HESA

Higher Education Strategy Associates

More Shanghai Needed

I’m in Shanghai this week, a guest of the Center for World-Class Universities at Shanghai Jiao Tong University for their biannual conference. It’s probably the best spot on the international conference circuit to watch how governments and institutions are adapting to a world in which their performance is being measured, compared and ranked on a global scale.

In discussions like this the subject of rankings is never far away, all the more so at this meeting because its convenor, Professor Nian Cai Liu, is also the originator of the Academic Ranking of World Universities, also known as the Shanghai Rankings. This is one of three main competing world rankings in education, the others being the Times Higher Education Supplement (THES) and the QS World Rankings.

The THES and QS rankings are both commercially-driven exercises. QS actually used to do rankings for THES, but the two parted ways a couple of years ago when QS’s commercialism was seen to have gotten a little out of hand. After the split, THES got a little ostentatious about wanting to come up with a “new way” of doing rankings, but in reality, the two aren’t that different: they both rely to a considerable degree on institutions submitting unverified data and on surveys of “expert” opinion. Shanghai, on the other hand, eschews surveys and unverified data, and instead relies entirely on third-party data (mostly bibliometrics).

In terms of reliability, there’s really no comparison. If you look at the correlation between the indicators used in each of the rankings, THES and QS are very weak (meaning that the final results are highly sensitive to the weightings), while the Shanghai rankings are very strong (meaning their results are more robust). What that means is that, while the Shanghai rankings are an excellent rule-of-thumb indicator of concentrations of scientific talent around the world, the QS and THES rankings in many respects are simply measuring reputation.

(I could be a bit harsher here, but since QS are known to threaten academic commentators with lawsuits, I’ll be circumspect.)

Oddly, QS and THES get a lot more attention in the Canadian press than do the Shanghai rankings. I’m not sure whether this is because of a lingering anglophilia or because we do slightly better in those rankings (McGill, improbably, ranks in the THES’s top 20). Either way, it’s a shame, because the Shanghai rankings are a much better gauge of comparative research output, and with its more catholic inclusion policy (500 institutions ranked compared to the THES’s 200), it allows more institutions to compare themselves to the best in the world – at least as far as research is concerned.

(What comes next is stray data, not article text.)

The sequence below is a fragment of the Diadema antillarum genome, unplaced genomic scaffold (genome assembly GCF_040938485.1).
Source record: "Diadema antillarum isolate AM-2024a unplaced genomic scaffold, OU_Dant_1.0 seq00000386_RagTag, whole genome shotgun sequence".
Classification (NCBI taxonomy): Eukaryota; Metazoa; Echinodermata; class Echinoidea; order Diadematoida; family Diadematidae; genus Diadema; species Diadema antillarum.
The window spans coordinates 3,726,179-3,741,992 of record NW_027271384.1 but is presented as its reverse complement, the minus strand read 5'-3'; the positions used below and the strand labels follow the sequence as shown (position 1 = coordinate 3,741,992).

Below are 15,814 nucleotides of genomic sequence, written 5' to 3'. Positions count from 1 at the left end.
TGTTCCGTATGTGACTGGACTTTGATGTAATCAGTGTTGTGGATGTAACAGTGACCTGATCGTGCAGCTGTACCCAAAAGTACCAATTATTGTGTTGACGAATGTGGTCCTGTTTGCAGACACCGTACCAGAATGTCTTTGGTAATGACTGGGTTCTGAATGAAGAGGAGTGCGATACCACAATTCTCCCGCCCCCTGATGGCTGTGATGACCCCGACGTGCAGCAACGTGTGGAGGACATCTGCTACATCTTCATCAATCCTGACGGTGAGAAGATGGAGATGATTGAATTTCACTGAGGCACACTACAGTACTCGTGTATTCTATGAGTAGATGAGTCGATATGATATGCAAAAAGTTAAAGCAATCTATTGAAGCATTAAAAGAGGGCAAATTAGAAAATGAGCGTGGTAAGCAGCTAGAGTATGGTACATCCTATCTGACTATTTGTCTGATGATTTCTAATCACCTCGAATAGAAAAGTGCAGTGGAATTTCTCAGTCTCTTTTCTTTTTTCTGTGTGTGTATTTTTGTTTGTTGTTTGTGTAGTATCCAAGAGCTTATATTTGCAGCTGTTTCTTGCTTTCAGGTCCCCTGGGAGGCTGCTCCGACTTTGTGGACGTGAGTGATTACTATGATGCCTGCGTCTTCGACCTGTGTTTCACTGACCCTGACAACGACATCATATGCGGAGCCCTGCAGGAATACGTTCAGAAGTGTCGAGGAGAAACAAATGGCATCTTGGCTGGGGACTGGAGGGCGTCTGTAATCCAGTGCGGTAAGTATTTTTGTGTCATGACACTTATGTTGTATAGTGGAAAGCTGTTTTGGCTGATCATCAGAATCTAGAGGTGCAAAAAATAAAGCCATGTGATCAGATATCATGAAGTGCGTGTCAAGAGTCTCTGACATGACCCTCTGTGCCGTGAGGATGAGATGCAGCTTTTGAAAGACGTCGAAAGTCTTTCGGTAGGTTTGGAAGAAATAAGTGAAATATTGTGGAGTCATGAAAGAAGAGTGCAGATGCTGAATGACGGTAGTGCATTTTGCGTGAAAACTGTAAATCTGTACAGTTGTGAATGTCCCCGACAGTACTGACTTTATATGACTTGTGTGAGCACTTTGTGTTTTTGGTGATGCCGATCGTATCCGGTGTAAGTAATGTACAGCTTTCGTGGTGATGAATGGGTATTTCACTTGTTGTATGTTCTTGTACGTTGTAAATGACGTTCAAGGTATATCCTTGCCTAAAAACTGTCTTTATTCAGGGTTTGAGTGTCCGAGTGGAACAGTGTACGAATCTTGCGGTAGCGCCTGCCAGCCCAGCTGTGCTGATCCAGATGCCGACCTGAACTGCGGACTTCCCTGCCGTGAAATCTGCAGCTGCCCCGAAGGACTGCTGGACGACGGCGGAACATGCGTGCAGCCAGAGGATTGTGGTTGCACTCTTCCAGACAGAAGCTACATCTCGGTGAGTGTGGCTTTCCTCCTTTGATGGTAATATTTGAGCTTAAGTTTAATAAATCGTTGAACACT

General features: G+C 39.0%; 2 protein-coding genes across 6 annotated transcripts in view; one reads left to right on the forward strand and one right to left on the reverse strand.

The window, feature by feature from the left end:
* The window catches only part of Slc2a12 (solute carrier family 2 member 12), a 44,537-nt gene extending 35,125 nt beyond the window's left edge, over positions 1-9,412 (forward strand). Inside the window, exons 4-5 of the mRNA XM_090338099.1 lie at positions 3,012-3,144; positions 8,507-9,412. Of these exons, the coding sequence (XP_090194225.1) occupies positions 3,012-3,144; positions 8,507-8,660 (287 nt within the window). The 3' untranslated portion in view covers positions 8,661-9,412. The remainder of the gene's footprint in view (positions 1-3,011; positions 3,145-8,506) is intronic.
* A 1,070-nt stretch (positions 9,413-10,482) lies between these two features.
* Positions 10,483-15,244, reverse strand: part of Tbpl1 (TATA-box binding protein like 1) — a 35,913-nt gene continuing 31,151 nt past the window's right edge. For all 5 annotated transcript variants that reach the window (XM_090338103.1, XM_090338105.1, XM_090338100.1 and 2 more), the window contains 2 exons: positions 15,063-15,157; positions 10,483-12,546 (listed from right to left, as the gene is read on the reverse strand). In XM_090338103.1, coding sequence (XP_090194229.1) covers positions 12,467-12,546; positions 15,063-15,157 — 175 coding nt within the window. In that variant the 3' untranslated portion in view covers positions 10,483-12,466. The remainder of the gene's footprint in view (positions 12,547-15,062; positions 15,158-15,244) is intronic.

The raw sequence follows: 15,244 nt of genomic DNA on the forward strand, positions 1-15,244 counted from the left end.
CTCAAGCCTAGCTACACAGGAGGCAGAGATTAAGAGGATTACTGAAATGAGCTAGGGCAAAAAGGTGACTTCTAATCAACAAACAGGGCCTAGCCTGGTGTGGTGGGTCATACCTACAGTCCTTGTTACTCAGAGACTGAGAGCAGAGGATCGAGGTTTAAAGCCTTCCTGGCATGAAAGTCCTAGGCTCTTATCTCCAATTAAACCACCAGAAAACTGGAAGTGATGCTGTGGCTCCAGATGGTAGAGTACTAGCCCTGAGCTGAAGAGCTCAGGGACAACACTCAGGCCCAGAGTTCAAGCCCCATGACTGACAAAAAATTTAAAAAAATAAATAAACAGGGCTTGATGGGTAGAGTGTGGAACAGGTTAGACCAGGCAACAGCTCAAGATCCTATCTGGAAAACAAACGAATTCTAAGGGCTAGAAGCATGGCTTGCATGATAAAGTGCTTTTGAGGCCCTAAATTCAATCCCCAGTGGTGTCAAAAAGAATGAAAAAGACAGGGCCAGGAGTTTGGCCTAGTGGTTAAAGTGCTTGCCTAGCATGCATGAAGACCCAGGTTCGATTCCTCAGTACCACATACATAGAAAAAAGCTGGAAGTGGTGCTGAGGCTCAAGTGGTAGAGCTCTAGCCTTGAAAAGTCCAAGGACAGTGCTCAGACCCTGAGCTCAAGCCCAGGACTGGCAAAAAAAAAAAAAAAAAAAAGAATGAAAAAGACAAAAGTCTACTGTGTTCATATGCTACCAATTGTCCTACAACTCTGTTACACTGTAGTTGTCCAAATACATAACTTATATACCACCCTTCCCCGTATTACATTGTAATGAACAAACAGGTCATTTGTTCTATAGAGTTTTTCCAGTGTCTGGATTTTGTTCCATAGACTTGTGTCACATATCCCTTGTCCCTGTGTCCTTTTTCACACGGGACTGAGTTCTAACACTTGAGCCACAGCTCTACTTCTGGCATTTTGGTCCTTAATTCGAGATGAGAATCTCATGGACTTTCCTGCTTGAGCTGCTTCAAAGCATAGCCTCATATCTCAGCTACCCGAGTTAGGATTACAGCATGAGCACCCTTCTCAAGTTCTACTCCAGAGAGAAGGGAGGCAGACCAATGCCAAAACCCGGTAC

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One Response to More Shanghai Needed

  1. Phil Baty says:

    A nice, fun piece Alex.

    I welcome engaged criticism of the rankings, that’s how we ensure that we continue to improve, but I think your case against the Times Higher Education World University Rankings would be better made if:

    a) You cited our results correctly. You say that McGill is “improbably” ranked in our top 20. This would indeed be improbable, because McGill is actually ranked 28th in the world by THE in 2011-12. See: http://bit.ly/thewur
    b) You were more aware of our offering: this year we published a list of 400 institutions (not 200 as you state). This is not far from Shanghai’s 500, and we actually give firm ranking positions to the top 200, giving more detailed data on more institutions than Shanghai.
    c) You got our name right. The magazine which publishes the rankings is known as “Times Higher Education”. We were once called “THES”, but we have been known as Times Higher Education – “THE” – since 2008.

    It is correct that THE decided to end its partnership with QS in 2009, in order to produce a more robust piece of work with a new partner, Thomson Reuters. This is something we have achieved and we are delighted with the results of the new THE-Thomson Reuters partnership.

    Shanghai’s rankings are admirable and robust – as long as you only want a very, very narrow sense of research power in the sciences. Only THE produces a ranking that looks properly at all core missions of a global university – research, teaching, knowledge transfer and internationalization. Have a closer look at what we do here: http://www.timeshighereducation.co.uk/story.asp?sectioncode=26&storycode=415715&c=1

    I’d be very happy to offer you and your clients a free webinar so they can better understand what we do.

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